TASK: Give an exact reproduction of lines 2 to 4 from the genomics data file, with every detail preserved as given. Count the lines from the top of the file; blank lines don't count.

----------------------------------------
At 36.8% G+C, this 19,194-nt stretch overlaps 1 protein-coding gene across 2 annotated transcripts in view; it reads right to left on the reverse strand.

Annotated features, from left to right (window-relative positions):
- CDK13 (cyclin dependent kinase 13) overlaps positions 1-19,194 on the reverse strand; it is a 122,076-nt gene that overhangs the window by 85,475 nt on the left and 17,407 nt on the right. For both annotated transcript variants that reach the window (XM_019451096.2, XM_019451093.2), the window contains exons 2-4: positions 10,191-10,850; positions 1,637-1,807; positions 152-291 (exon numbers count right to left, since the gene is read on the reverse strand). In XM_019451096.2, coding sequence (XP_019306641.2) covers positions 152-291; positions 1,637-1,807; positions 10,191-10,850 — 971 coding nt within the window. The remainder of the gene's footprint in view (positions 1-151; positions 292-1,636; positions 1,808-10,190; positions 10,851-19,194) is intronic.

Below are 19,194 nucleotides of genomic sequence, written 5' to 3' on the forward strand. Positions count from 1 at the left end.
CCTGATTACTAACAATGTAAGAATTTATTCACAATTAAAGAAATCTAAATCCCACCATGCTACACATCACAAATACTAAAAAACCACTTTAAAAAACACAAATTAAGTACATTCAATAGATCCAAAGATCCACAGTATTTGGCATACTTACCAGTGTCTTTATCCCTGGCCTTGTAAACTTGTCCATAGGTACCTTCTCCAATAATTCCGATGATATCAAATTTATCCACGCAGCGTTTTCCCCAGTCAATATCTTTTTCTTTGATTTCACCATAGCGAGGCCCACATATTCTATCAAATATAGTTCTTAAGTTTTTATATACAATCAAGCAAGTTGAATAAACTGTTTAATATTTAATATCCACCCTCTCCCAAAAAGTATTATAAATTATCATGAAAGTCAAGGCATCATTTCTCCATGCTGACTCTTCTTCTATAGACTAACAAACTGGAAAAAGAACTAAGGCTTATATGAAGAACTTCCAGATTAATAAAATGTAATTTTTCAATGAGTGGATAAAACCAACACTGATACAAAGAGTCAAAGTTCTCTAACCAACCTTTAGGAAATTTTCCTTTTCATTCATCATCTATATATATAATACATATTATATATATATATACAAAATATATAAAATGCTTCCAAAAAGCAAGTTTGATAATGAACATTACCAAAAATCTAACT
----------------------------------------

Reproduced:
Annotated features, from left to right (window-relative positions):
- CDK13 (cyclin dependent kinase 13) overlaps positions 1-19,194 on the reverse strand; it is a 122,076-nt gene that overhangs the window by 85,475 nt on the left and 17,407 nt on the right. For both annotated transcript variants that reach the window (XM_019451096.2, XM_019451093.2), the window contains exons 2-4: positions 10,191-10,850; positions 1,637-1,807; positions 152-291 (exon numbers count right to left, since the gene is read on the reverse strand). In XM_019451096.2, coding sequence (XP_019306641.2) covers positions 152-291; positions 1,637-1,807; positions 10,191-10,850 — 971 coding nt within the window. The remainder of the gene's footprint in view (positions 1-151; positions 292-1,636; positions 1,808-10,190; positions 10,851-19,194) is intronic.

Below are 19,194 nucleotides of genomic sequence, written 5' to 3' on the forward strand. Positions count from 1 at the left end.